BP set a global goal to have women in 25 percent of group leadership roles and 30 percent of senior level leadership roles by 2020. By fostering girls’ interest and confidence in STEM education, BP aims to increase the number of women in these fields.

BP’s STEM strategy has a combination of national and regional initiatives to equip both teachers and BP employees so they can inspire students to pursue STEM career paths.

BP has supported STEM education in the U.S. for more than 60 years, and it continues with that commitment today. Since 2012, BP invested more than $45 million in STEM education and continues to invest tens of millions of dollars to support STEM each year.

For more information on BP’s activities in STEM education, please visit bp.com/STEMed.

4-H Youth Mentoring Programs: Growing the Next Generation of STEM Leaders

National 4-H Council logo - 4-H youth development programs.What better time than the beginning of the year for our nation to recognize the immense importance and positive impact of mentoring on the lives of our nation’s youth.  For many of America’s youth, 4-H mentors are so much more than tutors or program leaders — they are hope, they are comfort, they are family. They are the pathway to a promising future.

4-H, America’s largest positive youth development and youth mentoring organization, empowers six million youth — approximately 50 percent girls — in every county and parish in the United States.

In partnership with our nation’s public universities, Cooperative Extension System and the United States Department of Agriculture/National Institute of Food and Agriculture, National 4-H Council is committed to growing the next generation of STEM experts and leaders. The sky is the limit for millions of girls who participate in a variety of 4-H science programs.  Council is proud to be partnering with STEM Connector’s Million Women Mentors initiative to collectively tell our story and to ultimately make a difference in the lives of girls and young women.

4-H National Youth Science Day
The national rallying event for 4-H science, 4-H National Youth Science Day is an interactive learning experience that gets youth excited about STEM, and spotlights the many ways millions of youth are engaging in 4-H Science programs year-round.  In 2014, National 4-H Council, in partnership with 4-H professionals and mentors, engaged tens of thousands of girls and young women through the national science experiment, Rockets to the Rescue.

4-H youth testing their rockets for the 4-H NYSD Rockets to the Rescue experiment. 4-H youth completing the 4-H NYSD Rockets to the Rescue experiment. 4-H mentor reviewing 4-H youth's rocket for the 4-H NYSD Rockets to the Rescue experiment.

4-H Tech Wizards
In 2015, 4-H will also reach thousands of at-risk youth, including girls, through the 4-H Tech Wizards program developed by Oregon State University Extension.  4-H Tech Wizards is one of several programs offered through the 4-H National Mentoring Program, which is funded through a grant from the U.S. Department of Justice, Office of Juvenile Justice and Delinquency Prevention. 4-H Tech Wizards is an after-school mentoring program for vulnerable youth, including girls, who are under-represented in STEM fields.  The science focused program prepares young people to enter the STEM workforce by teaching web site development, geospatial technologies, and robotics.

And there’s evidence that these programs work.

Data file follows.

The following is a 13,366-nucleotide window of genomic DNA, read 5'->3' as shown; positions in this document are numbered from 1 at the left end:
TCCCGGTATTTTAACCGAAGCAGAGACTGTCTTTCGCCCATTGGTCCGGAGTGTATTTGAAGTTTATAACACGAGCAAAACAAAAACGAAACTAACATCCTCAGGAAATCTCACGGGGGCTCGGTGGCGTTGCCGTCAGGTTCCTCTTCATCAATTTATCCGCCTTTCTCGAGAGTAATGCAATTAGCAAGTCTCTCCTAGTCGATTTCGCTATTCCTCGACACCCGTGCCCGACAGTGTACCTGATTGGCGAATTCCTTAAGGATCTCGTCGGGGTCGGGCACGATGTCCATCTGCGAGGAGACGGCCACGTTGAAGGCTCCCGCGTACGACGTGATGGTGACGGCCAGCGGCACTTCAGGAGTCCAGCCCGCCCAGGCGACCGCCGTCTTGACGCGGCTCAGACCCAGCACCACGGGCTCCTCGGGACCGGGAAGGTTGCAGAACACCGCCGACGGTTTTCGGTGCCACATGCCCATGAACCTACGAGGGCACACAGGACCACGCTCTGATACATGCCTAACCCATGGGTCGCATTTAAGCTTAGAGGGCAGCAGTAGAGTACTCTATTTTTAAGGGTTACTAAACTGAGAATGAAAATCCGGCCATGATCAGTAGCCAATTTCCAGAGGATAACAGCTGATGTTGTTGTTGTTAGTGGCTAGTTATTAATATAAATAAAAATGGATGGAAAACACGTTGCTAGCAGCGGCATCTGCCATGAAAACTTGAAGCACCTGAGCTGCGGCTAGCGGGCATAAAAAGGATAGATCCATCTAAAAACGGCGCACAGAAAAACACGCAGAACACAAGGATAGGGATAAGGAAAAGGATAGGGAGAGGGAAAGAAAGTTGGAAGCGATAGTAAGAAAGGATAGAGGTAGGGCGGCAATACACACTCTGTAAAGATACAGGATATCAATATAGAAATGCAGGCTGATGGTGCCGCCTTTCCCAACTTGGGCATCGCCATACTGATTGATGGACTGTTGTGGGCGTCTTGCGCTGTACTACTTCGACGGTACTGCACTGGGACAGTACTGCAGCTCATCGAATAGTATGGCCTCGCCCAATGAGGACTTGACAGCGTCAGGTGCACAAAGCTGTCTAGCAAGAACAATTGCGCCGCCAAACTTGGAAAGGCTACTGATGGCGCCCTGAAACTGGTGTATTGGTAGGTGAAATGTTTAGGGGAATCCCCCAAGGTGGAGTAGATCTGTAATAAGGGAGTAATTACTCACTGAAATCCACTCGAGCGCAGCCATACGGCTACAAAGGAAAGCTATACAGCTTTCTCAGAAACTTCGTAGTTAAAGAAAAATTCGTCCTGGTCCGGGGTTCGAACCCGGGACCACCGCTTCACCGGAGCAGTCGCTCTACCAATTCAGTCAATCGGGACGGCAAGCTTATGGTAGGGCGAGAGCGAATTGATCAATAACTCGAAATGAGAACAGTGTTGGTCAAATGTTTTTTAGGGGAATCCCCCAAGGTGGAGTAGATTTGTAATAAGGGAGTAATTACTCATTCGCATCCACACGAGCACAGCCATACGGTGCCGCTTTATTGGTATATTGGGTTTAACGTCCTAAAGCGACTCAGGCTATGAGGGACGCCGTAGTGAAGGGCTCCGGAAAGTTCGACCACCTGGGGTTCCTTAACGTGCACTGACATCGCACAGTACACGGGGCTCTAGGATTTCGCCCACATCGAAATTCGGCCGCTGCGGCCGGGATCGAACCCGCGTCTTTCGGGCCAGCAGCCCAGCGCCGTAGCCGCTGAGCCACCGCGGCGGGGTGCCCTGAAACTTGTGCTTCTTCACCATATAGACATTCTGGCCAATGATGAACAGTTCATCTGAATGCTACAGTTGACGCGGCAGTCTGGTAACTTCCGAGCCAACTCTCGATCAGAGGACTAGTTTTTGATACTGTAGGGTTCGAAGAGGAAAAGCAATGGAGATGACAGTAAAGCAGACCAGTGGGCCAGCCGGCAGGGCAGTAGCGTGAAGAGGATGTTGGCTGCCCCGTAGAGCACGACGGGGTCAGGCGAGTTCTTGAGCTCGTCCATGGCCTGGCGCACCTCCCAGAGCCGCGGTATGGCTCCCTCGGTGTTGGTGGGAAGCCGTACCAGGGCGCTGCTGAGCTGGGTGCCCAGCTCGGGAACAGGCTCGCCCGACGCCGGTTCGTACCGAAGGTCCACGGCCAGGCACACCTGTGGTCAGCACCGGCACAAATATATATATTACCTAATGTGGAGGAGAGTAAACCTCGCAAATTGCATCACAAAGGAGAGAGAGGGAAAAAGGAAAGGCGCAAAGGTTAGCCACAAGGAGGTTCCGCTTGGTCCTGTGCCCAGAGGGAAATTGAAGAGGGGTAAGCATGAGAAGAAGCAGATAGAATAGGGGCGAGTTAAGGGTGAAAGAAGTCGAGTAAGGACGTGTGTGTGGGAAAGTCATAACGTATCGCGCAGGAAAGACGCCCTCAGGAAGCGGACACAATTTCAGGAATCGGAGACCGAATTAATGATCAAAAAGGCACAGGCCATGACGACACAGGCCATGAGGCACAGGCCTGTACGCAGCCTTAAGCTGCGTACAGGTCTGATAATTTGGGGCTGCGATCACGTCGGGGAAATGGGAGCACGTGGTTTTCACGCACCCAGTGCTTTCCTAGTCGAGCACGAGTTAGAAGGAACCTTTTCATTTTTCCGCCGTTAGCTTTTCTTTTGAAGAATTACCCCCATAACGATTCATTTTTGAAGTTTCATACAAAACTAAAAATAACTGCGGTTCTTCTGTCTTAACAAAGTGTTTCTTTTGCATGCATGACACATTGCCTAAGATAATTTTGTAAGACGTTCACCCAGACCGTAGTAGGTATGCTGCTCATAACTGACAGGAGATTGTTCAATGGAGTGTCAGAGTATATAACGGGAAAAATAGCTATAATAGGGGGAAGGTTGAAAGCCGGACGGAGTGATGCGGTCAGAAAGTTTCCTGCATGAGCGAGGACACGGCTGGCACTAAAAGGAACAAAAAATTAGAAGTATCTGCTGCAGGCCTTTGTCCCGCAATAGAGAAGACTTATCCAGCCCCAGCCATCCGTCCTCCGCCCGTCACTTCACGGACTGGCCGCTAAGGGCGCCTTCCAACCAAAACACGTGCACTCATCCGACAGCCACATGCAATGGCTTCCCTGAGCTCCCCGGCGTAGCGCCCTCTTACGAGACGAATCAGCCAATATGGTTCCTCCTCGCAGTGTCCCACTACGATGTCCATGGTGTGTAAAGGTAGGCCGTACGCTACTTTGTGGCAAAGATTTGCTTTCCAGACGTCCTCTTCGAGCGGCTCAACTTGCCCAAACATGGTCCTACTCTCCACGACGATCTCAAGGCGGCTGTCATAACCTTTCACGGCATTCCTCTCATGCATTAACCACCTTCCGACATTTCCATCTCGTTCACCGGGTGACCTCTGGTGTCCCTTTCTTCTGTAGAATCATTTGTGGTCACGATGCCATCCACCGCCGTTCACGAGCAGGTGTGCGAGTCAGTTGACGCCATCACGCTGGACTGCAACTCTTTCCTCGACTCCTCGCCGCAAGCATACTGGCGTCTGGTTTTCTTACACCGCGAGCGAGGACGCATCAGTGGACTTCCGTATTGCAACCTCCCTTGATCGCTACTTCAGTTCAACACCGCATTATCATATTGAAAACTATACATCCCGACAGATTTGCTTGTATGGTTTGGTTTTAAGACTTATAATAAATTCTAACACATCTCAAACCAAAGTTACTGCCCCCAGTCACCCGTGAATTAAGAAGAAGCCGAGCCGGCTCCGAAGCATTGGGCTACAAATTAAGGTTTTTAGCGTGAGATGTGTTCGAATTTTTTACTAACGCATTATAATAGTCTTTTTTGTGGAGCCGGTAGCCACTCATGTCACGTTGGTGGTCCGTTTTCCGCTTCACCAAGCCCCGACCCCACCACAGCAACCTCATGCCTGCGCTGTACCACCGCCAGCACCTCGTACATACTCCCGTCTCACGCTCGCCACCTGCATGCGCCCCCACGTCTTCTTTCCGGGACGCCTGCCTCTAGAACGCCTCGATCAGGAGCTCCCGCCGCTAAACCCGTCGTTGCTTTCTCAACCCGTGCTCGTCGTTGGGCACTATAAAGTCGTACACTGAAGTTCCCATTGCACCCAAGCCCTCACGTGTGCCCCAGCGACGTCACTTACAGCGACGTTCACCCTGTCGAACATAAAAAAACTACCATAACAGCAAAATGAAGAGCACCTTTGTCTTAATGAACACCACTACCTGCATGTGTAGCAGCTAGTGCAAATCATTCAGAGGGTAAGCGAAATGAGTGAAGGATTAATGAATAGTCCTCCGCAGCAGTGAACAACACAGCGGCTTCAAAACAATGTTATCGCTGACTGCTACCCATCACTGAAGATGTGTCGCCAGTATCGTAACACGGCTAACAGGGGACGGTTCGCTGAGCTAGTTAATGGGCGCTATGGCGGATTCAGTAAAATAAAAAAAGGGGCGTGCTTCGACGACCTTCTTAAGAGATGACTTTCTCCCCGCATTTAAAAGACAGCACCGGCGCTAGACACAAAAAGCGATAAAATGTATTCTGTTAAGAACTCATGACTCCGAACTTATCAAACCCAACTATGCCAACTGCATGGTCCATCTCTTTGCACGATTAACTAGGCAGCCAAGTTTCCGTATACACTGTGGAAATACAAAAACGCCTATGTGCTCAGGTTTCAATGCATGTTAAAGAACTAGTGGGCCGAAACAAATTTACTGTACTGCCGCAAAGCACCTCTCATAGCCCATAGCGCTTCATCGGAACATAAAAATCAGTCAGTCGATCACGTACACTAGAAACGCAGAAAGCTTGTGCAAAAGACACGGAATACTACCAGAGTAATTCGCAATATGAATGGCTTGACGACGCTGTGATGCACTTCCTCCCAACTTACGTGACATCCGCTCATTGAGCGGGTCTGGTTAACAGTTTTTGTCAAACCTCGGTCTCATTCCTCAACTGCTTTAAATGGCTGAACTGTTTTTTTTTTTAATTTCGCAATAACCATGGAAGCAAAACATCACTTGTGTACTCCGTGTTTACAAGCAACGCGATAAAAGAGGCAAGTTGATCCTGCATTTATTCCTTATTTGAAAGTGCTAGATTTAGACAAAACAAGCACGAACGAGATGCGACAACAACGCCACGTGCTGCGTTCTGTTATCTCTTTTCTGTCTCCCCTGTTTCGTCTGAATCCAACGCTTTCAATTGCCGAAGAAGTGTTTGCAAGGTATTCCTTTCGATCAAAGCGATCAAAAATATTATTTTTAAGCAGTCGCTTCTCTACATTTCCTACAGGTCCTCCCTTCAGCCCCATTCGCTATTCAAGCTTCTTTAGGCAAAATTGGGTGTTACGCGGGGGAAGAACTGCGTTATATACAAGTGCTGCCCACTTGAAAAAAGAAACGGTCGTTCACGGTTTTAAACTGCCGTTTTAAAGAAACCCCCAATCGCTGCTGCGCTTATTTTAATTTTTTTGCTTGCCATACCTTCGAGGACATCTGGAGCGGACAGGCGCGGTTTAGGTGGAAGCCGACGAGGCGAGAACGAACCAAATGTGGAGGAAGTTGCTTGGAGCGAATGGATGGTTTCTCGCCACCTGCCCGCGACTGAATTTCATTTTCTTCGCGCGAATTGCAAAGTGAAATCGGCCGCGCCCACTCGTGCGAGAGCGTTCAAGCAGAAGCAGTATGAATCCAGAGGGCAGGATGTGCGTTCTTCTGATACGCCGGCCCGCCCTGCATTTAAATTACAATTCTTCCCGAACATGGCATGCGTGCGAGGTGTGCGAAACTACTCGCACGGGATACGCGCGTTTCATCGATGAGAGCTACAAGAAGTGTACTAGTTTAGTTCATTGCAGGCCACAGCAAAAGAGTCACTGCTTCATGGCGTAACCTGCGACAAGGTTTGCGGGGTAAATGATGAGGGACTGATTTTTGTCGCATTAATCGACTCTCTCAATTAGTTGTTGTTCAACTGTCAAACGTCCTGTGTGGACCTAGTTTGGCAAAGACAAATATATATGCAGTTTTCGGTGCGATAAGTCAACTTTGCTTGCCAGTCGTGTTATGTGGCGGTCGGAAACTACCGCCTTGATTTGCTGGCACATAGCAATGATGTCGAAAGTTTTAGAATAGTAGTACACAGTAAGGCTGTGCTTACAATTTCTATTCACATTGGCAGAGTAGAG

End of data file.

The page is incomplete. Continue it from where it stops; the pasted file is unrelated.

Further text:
4-H Mentoring Works: Measurement and Evaluation
A decade-long longitudinal study conducted by Tufts University, The Positive Development of Youth: Comprehensive Findings from the 4-H Study of Positive Youth Development, revealed 4-H programming does indeed get young people more connected to science. According to the study, 4-H’ers are two times more likely to participate in science programs during out-of-school time (grades 10-12) and 4-H girls are two times more likely (grade 10) and nearly three times more likely (grade 12) to take part in science programs, compared to girls in other out-of-school time activities.

Experts believe nearly all of the 30 fastest-growing occupations in the next decade will require at least some science, technology, engineering or mathematics training, including an estimated 2.8 million STEM jobs that will be created by 2018; however, studies show only 16 percent of American youth are interested in a STEM career.

“We realize that the STEM skills gap exists because there is a STEM attraction gap. Many young people, including girls, are simply not interested in STEM and don’t see its relevance for their personal success. Through 4-H National Youth Science Day and other STEM programming, we engage young people in more than 5 million science projects every year—providing exciting, hands-on projects that show young boys and girls how STEM works in real-world careers and that science can be fun.”  Jennifer Sirangelo, president & CEO, National 4-H Council

To learn more about all of the 4-H Science programs available to young people, visit www.4-h.org.

Massachusetts and Rhode Island – 10,000 STEM Mentors from Corporations, Graduate Students, College Science Departments, Government and More

The Southern New England Girls Collaborative Project (SNEGCP) is committed to engaging 10,000 STEM mentors over the next three years across Massachusetts and Rhode Island as part of the Million Women Mentors movement. We are working to build a strong group of STEM professionals ready to mentor and serve as needed role models to encourage girls to consider STEM majors and careers. According Southern New England Girls Collaborative Project Co-Lead, Jenna Canfield, “We are excited to move forward with recruitment now that infrastructure is in place to effectively recruit and match potential mentors. It was critical for the SNEGCP to be able to provide assurances to the pledges that there will be follow-up.”